It Can’t All Be About The Jobs

Posted: June 20, 2010 in Current Events
Tags: , , , , , , ,

It is just blowing me away that there is opposition to the temporary moratorium on deepwater exploratory oil drilling.  How can one know that millions of gallons of oil continues to gush into the Gulf of Mexico as a result of an explosion that killed 11 workers and not support a temporary timeout on drilling of new wells just to make sure we can really do this in a safe manner?  (Heck, we didn’t even shut down existing wells, we are just strictly talking about holding up on digging new holes.)  And yet, that’s exactly what many leaders in Alabama, Louisiana, and Mississippi are doing.

The argument is that jobs are on the line.  If we do not allow exploratory oil drilling, companies may pick up and go elsewhere.  But on a recent show, Bill Maher responded to the fact that the oil industry creates jobs by stating, “so does the kiddie porn industry.”  Now Maher is a comedian, so of course he is being absurd.  But it does highlight the point that while job creation is a factor in determining if something is a worthwhile venture, it is NOT the only factor.  You do have the also weigh the costs that go along with the benefits.  And right now, the fact that the Gulf of Mexico is turning into the Black Sea is a pretty darn big cost!

Even if you do want to look at this from just a jobs perspective, what about the impact of this spill on the jobs for fishermen, hotel workers, restaurant workers, and other tourism related jobs?  Are those jobs somehow less important than jobs on the oil rig?  Do those workers for some reason not count?  If we save jobs for oil rig workers, only to cost jobs for others on the coast, how are we coming out ahead?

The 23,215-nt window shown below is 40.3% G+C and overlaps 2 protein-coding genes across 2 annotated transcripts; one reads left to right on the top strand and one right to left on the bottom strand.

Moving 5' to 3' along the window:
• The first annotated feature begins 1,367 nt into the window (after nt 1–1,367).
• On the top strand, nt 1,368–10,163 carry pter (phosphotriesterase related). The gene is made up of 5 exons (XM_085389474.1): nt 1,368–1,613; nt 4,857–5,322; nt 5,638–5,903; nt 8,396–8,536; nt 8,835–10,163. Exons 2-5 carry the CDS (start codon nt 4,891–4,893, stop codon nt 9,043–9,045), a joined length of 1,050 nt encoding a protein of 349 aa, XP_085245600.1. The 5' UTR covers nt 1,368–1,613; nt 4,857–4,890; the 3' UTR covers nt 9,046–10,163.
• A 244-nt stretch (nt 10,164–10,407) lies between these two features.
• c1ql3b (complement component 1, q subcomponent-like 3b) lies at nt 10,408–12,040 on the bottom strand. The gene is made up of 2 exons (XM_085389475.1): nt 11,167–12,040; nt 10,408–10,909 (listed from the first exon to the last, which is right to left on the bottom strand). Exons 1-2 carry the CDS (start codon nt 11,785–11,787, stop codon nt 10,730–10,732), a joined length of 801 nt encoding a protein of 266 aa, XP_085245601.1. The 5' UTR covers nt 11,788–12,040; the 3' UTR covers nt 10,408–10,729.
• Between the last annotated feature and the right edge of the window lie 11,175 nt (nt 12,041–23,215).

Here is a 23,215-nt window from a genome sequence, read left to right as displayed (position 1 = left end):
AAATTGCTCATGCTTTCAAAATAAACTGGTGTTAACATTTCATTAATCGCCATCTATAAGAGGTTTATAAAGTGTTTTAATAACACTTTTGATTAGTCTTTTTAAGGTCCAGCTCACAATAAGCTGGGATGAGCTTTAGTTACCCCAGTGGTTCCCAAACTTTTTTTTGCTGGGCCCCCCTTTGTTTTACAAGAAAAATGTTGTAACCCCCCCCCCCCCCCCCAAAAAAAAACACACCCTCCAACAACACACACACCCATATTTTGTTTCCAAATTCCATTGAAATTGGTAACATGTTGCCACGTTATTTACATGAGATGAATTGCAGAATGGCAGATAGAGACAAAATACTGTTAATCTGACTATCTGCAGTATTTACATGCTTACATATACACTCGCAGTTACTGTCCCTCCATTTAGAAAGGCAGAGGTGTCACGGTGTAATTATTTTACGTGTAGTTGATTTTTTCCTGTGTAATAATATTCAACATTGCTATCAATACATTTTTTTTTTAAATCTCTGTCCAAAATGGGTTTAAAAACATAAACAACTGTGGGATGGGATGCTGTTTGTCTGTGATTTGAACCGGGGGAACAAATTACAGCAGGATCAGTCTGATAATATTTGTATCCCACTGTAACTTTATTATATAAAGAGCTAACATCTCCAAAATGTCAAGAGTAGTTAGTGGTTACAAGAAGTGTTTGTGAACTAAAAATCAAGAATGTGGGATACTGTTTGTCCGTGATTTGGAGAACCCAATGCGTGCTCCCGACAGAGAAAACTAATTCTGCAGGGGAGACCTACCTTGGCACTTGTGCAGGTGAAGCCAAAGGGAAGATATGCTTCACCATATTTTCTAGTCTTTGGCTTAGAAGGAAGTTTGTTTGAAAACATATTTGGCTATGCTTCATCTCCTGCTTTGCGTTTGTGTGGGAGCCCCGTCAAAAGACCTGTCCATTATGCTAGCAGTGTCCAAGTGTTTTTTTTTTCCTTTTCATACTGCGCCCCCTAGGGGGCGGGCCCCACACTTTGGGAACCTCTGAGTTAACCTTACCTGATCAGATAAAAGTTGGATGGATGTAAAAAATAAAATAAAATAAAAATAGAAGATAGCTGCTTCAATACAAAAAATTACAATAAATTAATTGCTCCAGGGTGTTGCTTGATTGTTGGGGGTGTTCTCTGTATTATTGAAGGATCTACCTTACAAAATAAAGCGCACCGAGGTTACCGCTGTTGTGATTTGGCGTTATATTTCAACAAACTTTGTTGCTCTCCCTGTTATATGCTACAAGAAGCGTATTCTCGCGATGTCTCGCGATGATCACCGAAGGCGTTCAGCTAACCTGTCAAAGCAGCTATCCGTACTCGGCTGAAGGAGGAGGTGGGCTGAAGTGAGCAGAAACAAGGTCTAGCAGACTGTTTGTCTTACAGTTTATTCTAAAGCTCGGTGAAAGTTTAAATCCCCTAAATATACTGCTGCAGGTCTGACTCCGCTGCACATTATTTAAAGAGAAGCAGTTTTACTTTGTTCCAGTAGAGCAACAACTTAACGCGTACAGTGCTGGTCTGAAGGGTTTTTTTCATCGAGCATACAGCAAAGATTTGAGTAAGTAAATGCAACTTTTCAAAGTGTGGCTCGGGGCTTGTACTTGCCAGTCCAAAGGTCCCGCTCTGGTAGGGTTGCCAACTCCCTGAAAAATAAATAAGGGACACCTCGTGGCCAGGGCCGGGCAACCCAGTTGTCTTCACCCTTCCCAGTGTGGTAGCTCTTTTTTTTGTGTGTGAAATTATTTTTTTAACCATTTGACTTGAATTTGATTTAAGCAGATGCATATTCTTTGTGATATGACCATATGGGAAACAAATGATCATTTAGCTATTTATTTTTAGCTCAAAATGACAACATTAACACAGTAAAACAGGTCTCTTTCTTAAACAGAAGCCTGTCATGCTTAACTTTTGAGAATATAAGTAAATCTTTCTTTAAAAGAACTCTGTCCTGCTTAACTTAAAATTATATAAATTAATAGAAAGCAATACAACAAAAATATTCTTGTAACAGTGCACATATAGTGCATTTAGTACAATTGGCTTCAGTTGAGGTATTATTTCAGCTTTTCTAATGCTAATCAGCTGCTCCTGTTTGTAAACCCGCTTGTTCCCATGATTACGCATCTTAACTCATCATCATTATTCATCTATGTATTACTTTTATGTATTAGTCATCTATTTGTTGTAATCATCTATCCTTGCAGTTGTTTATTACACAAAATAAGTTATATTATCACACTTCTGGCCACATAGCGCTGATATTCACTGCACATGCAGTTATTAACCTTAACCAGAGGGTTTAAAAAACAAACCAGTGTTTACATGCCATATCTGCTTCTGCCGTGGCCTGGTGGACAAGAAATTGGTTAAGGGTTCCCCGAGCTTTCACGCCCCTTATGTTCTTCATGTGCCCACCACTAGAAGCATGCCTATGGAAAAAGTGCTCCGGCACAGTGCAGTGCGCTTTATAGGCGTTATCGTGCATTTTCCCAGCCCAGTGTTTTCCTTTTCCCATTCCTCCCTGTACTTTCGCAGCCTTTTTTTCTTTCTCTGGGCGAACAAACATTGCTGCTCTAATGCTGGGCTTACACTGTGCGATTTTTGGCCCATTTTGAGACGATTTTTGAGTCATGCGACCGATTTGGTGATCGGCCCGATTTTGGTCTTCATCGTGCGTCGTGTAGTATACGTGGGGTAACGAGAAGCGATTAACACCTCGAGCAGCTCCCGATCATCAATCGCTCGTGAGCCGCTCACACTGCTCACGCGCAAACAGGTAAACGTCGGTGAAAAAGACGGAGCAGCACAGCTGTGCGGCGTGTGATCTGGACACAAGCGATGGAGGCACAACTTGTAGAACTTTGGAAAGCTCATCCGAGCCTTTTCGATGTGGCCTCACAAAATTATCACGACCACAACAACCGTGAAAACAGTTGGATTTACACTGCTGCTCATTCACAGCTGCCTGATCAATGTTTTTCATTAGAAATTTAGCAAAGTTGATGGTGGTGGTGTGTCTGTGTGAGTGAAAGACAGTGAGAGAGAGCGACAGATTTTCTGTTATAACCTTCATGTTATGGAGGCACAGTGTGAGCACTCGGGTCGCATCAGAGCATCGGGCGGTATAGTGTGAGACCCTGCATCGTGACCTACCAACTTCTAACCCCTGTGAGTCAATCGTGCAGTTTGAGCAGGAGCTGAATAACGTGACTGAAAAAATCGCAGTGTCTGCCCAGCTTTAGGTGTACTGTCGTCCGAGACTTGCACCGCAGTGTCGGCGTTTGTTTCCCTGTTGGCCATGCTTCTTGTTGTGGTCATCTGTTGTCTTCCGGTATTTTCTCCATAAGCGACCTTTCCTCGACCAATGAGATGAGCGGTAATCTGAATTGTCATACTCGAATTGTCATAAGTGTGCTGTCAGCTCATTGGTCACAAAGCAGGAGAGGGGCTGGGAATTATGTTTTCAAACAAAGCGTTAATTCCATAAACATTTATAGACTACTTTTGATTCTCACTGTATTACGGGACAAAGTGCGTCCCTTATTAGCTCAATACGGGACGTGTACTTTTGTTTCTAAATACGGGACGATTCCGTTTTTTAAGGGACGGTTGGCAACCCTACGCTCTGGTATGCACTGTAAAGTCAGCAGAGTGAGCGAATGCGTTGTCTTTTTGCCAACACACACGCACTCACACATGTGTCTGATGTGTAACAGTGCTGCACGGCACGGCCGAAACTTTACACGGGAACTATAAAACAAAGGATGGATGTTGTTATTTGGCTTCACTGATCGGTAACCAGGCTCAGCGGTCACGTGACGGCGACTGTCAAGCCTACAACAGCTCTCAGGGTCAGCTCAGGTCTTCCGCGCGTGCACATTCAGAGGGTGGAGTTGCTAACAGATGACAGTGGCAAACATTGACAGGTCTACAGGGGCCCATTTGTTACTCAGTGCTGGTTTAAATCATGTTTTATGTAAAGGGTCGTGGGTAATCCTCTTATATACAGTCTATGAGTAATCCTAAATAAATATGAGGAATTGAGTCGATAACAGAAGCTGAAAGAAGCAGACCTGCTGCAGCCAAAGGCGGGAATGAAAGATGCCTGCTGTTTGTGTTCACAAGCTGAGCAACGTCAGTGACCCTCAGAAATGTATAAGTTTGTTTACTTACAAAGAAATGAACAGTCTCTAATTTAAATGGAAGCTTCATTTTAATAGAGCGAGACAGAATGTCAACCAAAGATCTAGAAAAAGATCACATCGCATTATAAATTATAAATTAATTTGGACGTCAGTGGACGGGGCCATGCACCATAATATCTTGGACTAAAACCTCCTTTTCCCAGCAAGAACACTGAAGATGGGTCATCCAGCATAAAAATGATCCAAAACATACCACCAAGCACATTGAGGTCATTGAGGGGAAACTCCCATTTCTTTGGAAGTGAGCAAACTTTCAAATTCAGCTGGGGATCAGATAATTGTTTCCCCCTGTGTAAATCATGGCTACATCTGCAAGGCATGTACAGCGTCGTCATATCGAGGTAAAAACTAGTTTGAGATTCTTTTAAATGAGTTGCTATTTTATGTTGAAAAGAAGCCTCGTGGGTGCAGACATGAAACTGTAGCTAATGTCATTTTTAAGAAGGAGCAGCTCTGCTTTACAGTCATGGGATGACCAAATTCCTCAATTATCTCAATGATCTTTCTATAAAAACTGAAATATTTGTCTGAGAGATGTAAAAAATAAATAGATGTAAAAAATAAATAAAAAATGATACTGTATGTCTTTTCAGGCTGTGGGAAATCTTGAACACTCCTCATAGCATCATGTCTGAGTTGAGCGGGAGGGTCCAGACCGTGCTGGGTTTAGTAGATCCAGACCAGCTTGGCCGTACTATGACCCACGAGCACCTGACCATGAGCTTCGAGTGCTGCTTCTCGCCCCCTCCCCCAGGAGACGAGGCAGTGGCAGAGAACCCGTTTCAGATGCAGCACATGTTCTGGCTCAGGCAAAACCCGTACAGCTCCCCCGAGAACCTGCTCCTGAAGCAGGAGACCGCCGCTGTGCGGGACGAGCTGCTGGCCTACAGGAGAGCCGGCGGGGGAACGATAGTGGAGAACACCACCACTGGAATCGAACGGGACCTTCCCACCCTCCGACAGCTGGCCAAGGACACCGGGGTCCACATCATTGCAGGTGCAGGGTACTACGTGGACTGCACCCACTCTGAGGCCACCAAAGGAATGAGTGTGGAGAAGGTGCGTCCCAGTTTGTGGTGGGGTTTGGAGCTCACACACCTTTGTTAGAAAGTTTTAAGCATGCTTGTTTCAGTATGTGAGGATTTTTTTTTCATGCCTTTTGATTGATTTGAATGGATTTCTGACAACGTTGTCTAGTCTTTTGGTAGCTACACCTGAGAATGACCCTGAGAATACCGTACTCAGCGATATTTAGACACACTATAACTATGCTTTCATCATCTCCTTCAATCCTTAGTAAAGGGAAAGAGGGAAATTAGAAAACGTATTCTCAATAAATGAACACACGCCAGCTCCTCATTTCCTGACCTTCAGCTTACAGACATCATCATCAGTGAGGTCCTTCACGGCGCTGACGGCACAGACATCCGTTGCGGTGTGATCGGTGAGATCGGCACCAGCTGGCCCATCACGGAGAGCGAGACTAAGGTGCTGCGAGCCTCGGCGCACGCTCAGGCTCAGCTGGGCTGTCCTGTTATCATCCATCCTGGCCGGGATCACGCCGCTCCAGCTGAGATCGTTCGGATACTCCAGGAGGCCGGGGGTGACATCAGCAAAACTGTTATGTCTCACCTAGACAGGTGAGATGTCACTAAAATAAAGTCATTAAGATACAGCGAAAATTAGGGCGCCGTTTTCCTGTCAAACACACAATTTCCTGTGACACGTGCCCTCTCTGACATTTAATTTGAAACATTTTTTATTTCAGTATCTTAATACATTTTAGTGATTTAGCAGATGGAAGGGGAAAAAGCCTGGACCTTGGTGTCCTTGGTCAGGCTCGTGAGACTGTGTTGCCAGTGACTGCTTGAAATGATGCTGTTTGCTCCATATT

I suspect that the big difference between oil industry jobs and jobs in other industries is the amount of money the oil industry contributes to political campaigns.  Frankly, that’s probably a big reason why we got into this mess into the first place.  This is why oil companies were allowed to drill with few limitations and pretty much no oversight.  Make no mistake, while BP may be a special kind of bad, as more information is coming out, it is apparent that the other oil companies are no better prepared to handle such a disaster than BP.

So really, asking for a brief timeout to evaluate how we can prevent such accidents and how to better respond to such accidents when they do occur is almost the least we can do.  Let’s face it, we are far too dependent on oil in this nation for this moratorium to be anything other than temporary.  I fully expect that the moratorium will be lifted after 6 months whether we have any answers or not.  But can’t we at least take this short timeout to make up for a little lost time?



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